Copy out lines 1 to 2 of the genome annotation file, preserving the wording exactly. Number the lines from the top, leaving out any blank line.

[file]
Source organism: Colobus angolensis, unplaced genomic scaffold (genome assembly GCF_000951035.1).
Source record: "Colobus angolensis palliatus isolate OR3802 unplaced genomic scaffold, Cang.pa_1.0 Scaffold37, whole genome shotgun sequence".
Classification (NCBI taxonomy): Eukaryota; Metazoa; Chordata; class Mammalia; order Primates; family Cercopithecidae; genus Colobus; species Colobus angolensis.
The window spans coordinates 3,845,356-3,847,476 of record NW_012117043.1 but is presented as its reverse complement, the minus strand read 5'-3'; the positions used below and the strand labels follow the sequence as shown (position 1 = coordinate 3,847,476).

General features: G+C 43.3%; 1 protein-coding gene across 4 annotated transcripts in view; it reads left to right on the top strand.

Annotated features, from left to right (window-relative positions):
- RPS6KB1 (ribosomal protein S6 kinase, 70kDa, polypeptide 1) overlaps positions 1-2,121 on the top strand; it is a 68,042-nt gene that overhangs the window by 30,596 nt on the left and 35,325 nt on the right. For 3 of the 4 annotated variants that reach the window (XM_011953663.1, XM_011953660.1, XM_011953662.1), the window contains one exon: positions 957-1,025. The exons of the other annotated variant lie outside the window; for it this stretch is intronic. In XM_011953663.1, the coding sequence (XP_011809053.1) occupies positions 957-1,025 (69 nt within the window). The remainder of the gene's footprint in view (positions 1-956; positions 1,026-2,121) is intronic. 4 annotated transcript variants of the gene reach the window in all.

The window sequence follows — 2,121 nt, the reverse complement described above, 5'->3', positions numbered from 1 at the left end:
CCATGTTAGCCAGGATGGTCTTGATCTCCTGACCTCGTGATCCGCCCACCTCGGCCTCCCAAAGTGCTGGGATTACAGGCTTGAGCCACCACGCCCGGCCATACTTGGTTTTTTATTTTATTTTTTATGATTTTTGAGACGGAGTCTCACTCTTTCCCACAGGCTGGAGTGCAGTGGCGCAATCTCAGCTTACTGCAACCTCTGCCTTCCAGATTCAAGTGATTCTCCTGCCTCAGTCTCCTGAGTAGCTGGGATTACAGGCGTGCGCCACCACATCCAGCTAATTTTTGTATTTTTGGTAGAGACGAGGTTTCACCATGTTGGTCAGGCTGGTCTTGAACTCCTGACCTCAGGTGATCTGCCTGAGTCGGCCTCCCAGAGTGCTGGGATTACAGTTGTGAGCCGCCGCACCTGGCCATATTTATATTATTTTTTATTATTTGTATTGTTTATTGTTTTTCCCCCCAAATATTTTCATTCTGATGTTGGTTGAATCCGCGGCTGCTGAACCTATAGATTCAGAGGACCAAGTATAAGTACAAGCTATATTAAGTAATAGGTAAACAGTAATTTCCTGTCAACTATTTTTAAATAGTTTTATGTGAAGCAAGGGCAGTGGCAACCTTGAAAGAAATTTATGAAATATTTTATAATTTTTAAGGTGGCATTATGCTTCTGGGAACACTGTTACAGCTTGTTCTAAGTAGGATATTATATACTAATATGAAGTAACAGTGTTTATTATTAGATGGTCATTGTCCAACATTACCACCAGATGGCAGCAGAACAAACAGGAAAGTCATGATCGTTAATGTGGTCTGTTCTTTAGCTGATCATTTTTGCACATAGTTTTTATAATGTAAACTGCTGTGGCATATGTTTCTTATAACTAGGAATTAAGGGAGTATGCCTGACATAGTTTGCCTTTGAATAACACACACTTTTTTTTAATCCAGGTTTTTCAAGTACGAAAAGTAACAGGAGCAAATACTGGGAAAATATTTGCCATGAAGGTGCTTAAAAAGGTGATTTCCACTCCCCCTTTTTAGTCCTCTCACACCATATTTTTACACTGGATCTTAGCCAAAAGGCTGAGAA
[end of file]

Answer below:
Source organism: Colobus angolensis, unplaced genomic scaffold (genome assembly GCF_000951035.1).
Source record: "Colobus angolensis palliatus isolate OR3802 unplaced genomic scaffold, Cang.pa_1.0 Scaffold37, whole genome shotgun sequence".